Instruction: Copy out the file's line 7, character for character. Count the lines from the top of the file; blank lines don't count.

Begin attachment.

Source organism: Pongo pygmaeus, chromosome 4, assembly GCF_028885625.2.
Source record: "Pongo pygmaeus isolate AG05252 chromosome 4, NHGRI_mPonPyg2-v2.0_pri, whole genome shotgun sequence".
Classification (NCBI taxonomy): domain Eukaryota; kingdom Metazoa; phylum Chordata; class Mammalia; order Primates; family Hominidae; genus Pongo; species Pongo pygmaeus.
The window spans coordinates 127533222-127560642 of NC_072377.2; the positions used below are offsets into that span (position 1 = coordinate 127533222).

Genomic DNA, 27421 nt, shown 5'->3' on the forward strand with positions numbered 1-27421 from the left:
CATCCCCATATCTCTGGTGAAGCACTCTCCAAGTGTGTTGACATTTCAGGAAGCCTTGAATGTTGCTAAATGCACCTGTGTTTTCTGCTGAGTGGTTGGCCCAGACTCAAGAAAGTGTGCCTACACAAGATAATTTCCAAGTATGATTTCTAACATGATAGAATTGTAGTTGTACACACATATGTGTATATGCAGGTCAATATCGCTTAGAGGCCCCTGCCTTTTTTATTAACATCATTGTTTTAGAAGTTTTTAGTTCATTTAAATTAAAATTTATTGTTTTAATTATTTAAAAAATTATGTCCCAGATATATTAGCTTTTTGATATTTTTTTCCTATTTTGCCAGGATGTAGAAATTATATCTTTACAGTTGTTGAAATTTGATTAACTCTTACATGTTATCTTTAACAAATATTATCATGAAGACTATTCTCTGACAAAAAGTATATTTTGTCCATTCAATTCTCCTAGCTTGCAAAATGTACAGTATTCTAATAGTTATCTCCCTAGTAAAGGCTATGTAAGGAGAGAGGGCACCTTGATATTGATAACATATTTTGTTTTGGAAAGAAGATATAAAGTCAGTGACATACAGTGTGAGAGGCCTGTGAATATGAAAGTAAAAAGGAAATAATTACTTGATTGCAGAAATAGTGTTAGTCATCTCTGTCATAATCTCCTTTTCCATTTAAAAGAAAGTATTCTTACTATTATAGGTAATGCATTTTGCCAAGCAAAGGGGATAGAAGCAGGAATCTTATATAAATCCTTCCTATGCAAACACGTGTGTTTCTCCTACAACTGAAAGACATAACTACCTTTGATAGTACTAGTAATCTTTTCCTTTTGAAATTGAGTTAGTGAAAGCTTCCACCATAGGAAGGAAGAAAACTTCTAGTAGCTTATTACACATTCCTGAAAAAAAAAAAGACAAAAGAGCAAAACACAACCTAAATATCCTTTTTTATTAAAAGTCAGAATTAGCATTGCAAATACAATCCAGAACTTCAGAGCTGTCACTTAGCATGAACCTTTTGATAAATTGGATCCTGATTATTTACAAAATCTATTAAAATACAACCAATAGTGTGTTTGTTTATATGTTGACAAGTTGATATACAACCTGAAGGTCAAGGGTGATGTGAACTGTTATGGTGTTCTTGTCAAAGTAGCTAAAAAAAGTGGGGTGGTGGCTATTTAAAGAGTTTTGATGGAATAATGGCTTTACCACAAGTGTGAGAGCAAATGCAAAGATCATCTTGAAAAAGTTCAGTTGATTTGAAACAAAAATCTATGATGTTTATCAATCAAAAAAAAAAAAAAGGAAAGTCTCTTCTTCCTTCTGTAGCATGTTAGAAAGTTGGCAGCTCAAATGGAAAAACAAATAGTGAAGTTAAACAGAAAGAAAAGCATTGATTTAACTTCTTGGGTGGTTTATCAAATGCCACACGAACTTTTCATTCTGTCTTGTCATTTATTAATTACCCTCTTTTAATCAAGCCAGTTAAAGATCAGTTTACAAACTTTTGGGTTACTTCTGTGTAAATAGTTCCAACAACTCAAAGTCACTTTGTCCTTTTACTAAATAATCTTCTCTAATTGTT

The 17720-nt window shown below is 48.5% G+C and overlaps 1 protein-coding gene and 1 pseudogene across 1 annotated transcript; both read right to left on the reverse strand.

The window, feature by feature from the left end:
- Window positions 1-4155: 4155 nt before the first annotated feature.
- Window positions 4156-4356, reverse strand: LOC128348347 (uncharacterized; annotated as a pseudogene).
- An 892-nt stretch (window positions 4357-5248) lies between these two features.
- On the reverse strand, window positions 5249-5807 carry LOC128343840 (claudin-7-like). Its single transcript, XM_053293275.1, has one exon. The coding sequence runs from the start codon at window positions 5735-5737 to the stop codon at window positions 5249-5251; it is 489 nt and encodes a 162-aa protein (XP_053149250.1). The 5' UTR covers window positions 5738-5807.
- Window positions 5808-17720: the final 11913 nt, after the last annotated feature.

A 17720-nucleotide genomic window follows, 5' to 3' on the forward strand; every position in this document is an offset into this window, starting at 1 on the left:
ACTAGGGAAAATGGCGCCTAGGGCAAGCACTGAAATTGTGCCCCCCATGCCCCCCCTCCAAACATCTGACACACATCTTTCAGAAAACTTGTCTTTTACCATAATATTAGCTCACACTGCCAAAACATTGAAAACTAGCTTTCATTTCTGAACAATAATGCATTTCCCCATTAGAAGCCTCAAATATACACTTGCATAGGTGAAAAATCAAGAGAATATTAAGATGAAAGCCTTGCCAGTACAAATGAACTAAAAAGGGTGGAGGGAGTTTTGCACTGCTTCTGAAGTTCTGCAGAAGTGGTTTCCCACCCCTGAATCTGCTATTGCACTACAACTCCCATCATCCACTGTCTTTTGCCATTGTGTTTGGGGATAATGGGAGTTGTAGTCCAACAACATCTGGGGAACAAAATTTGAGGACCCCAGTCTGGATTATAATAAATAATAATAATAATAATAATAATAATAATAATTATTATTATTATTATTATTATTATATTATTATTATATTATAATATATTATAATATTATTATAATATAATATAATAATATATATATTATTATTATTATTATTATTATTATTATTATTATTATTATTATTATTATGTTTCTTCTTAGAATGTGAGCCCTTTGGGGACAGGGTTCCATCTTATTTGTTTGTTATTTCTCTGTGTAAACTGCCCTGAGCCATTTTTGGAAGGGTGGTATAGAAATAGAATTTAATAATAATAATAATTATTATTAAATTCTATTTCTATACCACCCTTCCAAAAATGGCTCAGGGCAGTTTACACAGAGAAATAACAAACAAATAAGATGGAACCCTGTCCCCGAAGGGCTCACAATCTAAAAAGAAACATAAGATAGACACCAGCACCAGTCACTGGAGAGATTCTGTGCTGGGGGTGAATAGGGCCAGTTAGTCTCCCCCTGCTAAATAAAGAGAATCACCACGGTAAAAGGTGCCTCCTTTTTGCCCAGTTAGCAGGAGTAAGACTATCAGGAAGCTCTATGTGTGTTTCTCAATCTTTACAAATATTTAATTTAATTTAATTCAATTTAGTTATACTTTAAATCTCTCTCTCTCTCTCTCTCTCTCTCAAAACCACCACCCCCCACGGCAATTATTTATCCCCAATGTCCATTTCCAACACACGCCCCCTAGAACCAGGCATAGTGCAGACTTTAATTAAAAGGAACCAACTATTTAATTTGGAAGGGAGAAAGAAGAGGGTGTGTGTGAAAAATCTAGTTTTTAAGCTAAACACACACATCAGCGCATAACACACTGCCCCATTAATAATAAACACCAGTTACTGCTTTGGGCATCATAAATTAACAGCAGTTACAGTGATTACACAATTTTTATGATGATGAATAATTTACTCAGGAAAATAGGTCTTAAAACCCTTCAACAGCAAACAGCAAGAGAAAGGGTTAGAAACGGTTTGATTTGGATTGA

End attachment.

The 17720-nt window shown below is 48.5% G+C and overlaps 1 protein-coding gene and 1 pseudogene across 1 annotated transcript; both read right to left on the reverse strand.